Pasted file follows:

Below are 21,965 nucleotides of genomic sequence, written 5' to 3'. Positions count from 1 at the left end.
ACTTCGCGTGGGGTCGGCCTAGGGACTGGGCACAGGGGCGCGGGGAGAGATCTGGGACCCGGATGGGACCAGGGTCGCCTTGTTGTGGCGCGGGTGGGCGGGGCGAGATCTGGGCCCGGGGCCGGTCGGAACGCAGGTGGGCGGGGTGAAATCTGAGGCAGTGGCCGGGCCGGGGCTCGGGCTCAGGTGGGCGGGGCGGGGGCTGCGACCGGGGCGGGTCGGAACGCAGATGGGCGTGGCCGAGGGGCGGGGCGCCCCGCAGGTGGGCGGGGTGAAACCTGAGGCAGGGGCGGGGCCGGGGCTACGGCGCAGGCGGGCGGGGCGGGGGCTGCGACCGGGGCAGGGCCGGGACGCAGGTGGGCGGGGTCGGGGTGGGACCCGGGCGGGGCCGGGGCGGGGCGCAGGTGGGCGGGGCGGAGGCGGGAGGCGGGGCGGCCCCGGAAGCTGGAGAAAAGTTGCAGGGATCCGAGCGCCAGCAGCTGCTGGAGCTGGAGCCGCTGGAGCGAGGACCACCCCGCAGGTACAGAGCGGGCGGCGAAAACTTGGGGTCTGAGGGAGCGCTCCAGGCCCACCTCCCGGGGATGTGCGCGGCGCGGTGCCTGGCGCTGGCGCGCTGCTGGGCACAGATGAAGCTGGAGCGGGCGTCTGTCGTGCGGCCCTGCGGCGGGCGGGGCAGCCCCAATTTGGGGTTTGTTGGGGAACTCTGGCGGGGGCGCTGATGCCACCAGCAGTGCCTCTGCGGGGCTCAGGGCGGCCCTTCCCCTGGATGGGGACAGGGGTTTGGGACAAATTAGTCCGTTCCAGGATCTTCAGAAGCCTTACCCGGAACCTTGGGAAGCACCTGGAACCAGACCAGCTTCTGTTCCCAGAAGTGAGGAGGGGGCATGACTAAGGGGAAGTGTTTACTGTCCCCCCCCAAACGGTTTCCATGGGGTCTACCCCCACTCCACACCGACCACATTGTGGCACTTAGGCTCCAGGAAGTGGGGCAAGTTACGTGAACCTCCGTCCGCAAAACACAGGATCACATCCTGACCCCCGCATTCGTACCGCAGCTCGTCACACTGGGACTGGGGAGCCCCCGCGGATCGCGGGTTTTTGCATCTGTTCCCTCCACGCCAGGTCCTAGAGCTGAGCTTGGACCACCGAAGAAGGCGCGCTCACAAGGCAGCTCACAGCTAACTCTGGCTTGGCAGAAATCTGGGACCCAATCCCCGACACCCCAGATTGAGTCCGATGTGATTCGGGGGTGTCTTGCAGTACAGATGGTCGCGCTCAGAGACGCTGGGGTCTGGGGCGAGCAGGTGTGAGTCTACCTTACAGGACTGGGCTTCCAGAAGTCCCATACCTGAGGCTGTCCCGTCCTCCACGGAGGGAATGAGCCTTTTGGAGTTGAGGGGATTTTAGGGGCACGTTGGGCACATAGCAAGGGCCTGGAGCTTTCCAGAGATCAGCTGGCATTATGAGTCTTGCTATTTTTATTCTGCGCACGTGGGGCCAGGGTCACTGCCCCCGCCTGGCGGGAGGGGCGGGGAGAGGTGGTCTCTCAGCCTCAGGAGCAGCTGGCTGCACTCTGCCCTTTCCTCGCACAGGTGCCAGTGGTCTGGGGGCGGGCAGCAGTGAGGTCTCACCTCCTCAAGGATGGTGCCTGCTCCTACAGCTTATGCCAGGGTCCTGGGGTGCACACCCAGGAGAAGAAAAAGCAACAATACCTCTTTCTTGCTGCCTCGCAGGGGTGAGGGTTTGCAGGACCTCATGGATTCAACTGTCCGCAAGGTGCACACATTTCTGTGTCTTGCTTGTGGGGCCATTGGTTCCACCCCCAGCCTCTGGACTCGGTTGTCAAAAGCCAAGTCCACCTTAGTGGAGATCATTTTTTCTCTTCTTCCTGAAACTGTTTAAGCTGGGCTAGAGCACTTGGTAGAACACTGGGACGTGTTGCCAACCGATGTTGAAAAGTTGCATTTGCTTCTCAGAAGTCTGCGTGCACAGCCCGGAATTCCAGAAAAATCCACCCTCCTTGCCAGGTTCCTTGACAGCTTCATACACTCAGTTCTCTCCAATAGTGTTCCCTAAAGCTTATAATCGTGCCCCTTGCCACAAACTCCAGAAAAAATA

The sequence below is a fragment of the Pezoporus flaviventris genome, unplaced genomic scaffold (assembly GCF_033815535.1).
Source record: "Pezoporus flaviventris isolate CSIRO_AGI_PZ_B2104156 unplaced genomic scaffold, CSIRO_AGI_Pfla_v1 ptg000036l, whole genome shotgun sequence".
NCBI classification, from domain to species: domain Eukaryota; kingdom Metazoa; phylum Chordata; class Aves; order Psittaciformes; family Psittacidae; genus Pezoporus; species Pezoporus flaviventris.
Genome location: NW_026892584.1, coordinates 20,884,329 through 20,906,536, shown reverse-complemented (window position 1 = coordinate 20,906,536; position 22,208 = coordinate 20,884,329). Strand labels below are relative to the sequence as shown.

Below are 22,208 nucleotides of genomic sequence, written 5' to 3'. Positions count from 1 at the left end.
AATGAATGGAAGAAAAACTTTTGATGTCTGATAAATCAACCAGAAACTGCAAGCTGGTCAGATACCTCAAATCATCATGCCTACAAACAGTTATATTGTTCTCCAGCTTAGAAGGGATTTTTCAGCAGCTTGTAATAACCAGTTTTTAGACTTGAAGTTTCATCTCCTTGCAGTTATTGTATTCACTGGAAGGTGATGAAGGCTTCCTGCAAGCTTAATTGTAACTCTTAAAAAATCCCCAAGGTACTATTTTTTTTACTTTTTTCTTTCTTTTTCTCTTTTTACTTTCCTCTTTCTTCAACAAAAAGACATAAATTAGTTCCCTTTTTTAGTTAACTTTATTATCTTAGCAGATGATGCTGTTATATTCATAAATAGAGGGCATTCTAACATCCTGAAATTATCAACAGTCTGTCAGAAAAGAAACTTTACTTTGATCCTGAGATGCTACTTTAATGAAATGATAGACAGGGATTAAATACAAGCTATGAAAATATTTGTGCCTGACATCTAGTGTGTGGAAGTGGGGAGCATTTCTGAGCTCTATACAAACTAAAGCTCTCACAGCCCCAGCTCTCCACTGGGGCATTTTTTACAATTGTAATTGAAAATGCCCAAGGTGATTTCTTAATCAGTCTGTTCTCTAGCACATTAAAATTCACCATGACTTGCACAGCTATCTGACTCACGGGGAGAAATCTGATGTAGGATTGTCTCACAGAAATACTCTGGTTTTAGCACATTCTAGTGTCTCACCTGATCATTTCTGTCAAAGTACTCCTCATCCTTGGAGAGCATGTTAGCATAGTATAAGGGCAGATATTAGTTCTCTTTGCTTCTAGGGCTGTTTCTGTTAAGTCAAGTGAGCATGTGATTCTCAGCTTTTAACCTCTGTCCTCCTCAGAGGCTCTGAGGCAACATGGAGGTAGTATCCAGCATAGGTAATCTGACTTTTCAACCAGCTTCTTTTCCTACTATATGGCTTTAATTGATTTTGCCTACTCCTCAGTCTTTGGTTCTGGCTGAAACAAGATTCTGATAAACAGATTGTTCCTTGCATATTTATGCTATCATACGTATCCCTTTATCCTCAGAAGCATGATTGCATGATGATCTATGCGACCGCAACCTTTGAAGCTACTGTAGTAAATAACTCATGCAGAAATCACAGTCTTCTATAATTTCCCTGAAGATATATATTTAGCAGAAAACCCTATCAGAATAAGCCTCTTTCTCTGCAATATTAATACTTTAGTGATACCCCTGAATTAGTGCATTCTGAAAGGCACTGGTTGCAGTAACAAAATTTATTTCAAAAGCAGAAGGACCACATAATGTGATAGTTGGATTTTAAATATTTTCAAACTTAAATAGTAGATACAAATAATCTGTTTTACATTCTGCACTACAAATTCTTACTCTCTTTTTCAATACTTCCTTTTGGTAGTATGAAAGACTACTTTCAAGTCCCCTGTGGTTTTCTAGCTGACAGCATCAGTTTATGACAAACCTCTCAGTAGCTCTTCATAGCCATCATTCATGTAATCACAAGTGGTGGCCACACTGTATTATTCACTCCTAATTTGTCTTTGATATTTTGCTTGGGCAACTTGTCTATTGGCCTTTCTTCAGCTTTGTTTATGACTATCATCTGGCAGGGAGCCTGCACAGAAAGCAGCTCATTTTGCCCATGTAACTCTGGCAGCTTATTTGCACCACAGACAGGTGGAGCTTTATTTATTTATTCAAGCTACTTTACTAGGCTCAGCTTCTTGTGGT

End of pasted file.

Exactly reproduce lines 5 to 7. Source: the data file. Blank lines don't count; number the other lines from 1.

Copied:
NCBI classification, from domain to species: domain Eukaryota; kingdom Metazoa; phylum Chordata; class Aves; order Psittaciformes; family Psittacidae; genus Pezoporus; species Pezoporus flaviventris.
Genome location: NW_026892584.1, coordinates 20,884,329 through 20,906,536, shown reverse-complemented (window position 1 = coordinate 20,906,536; position 22,208 = coordinate 20,884,329). Strand labels below are relative to the sequence as shown.

Below are 22,208 nucleotides of genomic sequence, written 5' to 3'. Positions count from 1 at the left end.